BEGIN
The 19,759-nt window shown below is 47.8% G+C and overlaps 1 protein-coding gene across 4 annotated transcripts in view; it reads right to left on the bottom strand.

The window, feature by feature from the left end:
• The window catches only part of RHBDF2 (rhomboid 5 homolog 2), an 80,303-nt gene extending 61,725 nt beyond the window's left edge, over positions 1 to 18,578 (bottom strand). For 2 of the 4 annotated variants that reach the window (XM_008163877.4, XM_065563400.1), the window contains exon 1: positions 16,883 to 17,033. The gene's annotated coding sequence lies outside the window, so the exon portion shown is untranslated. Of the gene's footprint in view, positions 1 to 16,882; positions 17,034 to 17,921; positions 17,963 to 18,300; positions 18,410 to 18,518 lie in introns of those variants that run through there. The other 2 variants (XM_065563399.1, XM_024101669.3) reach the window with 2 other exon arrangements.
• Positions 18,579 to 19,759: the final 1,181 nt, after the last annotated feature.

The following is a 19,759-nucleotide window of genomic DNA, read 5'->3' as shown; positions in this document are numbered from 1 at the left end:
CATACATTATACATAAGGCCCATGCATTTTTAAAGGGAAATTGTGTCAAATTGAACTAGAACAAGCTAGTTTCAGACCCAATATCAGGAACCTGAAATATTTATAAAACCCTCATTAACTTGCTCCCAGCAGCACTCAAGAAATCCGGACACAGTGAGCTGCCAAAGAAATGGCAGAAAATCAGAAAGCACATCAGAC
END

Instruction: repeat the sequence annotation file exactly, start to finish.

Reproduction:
The 19,759-nt window shown below is 47.8% G+C and overlaps 1 protein-coding gene across 4 annotated transcripts in view; it reads right to left on the bottom strand.

The window, feature by feature from the left end:
• The window catches only part of RHBDF2 (rhomboid 5 homolog 2), an 80,303-nt gene extending 61,725 nt beyond the window's left edge, over positions 1 to 18,578 (bottom strand). For 2 of the 4 annotated variants that reach the window (XM_008163877.4, XM_065563400.1), the window contains exon 1: positions 16,883 to 17,033. The gene's annotated coding sequence lies outside the window, so the exon portion shown is untranslated. Of the gene's footprint in view, positions 1 to 16,882; positions 17,034 to 17,921; positions 17,963 to 18,300; positions 18,410 to 18,518 lie in introns of those variants that run through there. The other 2 variants (XM_065563399.1, XM_024101669.3) reach the window with 2 other exon arrangements.
• Positions 18,579 to 19,759: the final 1,181 nt, after the last annotated feature.

The following is a 19,759-nucleotide window of genomic DNA, read 5'->3' as shown; positions in this document are numbered from 1 at the left end:
CATACATTATACATAAGGCCCATGCATTTTTAAAGGGAAATTGTGTCAAATTGAACTAGAACAAGCTAGTTTCAGACCCAATATCAGGAACCTGAAATATTTATAAAACCCTCATTAACTTGCTCCCAGCAGCACTCAAGAAATCCGGACACAGTGAGCTGCCAAAGAAATGGCAGAAAATCAGAAAGCACATCAGAC